Another cloud provider runs to shelter from Microsoft's licensing practices

First British biz joins Cloud Infrastructure Services Providers

A cloud group pressing the European Commission to address Microsoft's software licensing practices has snagged its first British member.

Hyve Managed Hosting is joining the Cloud Infrastructure Services Providers in Europe (CISPE), a trade association backed by 25 other businesses including Aruba S.p.A, flamenetworks, and AWS.

CISPE continues to speak critically of Microsoft's licensing behavior, and in November 2022 filed a compliant with the EC claiming Microsoft uses "unjustified and discriminatory bundling, tying, self-preferencing pricing and technical and economic lock-in" to "restrict choice."

This came a month after Microsoft introduced tweaks to its own policies – suggested in May – that were a response to antitrust filings with European regulators from OVHcloud, Aruba S.p.A and DCC. CISPE said the changes imposed by Microsoft still hadn't resolved their specific commercial grievances and potentially added several more.

Archrival AWS weighed in on the topic of Microsoft's proposed licensing tweaks last year. SVP sales and marketing Matt Garmin said in June: "MSFT's answer is not to do what's right for customers and fix their policy so all customers can run MSFT's software on the cloud provider they choose; but rather, under the pretext of supporting European technology needs, MSFT proposes to select cloud providers about whom it is less competitively concerned and allow MSFT software to run only on those providers."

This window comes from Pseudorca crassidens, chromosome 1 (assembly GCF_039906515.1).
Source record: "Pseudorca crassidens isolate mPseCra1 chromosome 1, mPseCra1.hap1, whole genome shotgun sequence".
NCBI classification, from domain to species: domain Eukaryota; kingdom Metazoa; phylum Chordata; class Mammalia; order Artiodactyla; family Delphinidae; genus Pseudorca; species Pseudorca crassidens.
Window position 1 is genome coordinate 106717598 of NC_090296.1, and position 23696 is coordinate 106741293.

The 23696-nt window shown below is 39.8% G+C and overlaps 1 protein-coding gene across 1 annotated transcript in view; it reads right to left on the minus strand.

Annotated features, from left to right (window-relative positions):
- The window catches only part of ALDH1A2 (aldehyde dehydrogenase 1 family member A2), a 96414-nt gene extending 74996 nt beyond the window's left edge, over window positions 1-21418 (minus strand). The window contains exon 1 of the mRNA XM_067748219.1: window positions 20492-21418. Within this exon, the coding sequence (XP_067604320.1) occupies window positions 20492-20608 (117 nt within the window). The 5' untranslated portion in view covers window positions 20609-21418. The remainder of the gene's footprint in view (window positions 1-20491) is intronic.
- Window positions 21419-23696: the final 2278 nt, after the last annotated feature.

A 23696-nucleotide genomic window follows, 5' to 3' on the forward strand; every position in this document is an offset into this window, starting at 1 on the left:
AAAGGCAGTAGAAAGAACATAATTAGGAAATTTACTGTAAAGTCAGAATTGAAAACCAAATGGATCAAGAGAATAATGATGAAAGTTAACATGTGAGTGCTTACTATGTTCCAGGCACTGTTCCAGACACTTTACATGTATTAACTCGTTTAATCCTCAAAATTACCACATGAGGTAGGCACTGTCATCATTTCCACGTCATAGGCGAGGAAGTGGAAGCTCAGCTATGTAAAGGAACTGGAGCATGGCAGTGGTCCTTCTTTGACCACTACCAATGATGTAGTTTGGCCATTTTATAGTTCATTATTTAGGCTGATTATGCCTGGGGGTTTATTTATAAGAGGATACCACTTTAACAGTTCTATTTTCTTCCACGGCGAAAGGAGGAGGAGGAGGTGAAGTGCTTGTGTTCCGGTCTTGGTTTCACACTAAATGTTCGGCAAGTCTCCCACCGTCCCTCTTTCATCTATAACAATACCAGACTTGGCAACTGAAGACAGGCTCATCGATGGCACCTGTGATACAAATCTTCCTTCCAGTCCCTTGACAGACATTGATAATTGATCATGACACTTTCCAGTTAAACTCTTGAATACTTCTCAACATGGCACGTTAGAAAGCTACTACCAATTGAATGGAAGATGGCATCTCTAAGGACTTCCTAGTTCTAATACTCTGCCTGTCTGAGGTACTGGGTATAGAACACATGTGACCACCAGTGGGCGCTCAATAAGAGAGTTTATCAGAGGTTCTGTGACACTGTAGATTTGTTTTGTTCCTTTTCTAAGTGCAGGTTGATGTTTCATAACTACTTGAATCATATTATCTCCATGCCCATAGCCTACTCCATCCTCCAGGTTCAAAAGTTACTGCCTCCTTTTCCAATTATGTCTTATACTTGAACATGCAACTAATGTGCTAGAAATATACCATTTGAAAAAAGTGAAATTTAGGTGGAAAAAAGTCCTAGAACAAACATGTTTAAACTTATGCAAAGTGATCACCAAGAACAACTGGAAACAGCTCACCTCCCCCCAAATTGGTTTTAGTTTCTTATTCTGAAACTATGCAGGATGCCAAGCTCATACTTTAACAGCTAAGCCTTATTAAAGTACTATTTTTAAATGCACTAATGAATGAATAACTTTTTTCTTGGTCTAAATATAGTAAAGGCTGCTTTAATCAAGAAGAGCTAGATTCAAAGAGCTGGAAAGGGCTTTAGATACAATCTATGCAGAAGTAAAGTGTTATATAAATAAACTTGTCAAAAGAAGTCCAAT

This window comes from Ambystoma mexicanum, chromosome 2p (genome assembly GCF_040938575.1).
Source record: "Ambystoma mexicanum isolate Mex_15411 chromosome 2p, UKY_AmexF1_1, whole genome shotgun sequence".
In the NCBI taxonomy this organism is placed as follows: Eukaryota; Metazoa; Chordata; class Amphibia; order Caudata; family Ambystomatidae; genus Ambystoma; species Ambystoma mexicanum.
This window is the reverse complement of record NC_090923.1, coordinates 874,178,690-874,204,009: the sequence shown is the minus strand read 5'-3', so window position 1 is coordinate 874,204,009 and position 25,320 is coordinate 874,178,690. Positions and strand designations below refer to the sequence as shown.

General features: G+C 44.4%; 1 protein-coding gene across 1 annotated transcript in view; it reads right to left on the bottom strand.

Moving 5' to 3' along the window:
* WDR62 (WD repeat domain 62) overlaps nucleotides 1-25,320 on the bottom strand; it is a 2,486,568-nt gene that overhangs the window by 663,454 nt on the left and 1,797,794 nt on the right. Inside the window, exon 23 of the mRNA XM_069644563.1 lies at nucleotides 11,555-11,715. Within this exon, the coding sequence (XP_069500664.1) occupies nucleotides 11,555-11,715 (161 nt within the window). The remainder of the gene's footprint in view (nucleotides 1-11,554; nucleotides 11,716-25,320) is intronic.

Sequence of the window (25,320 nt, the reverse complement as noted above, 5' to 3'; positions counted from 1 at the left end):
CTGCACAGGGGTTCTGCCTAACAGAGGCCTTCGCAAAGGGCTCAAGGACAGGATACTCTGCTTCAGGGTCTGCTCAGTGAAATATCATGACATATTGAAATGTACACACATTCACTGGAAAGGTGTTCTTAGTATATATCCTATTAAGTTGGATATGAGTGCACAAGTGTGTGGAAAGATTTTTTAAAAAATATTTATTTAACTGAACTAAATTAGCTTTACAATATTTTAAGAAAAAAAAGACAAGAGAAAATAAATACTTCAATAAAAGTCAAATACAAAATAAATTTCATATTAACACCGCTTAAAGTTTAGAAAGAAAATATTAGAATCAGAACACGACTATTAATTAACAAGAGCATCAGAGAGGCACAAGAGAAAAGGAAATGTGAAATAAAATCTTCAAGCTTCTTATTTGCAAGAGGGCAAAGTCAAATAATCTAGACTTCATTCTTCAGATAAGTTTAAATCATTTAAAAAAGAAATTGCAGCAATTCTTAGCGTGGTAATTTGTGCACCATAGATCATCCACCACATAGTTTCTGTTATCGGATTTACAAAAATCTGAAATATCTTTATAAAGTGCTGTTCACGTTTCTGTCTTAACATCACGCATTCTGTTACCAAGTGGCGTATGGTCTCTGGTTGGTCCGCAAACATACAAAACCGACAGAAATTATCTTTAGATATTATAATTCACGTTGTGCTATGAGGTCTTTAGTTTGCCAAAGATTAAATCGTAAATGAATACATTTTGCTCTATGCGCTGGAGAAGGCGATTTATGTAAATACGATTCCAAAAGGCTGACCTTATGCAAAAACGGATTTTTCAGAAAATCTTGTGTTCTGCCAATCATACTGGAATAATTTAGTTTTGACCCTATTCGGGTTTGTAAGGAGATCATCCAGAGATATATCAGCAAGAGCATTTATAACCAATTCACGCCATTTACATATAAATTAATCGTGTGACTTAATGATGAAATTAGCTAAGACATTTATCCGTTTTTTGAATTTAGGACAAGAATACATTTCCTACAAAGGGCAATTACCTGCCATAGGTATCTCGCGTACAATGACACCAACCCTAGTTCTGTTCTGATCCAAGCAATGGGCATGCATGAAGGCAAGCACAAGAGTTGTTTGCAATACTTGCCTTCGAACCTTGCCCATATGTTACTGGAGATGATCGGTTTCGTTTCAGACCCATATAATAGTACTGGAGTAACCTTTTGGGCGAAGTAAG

Jake Madders, co-founder and director of Hyve, told us: "Elements of public cloud infrastructure that create vendor lock-in, such as restrictions on collaboration between different platforms, and difficulty of switching between providers, are affecting competition and stifling innovation."

"Everyone at Hyve is looking forward to working closely with CISPE on its central initiatives to make sure the industry is a level playing field and cloud can continue to fulfill its role in empowering innovation."

Microsoft is understood to have resolved antitrust complaints with OVHcloud, Aruba S.p.A, and DCC last month, though the concessions made – if any – are not public and likely won't be made so. This week it emerged Microsoft has offered to stop bundling products after Slack and others told the EC they were being shut out of competitive scenarios.

In response, Microsoft told us it was "mindful of our responsibilities in the EU" and was continuing to "engage" with the Commission in its "investigation."

As of September last year, three US cloud giants (AWS, Microsoft, and Google) accounted for 72 percent of cloud spending by customers in Europe.

John Dinsdale, chief analyst at market researcher Synergy, said at the time that in the past half-decade, local cloud providers had grown revenue by 167 percent but had seen their market share more than halve to 13 percent.

"The top three are in a league of their own," he told The Register. ®

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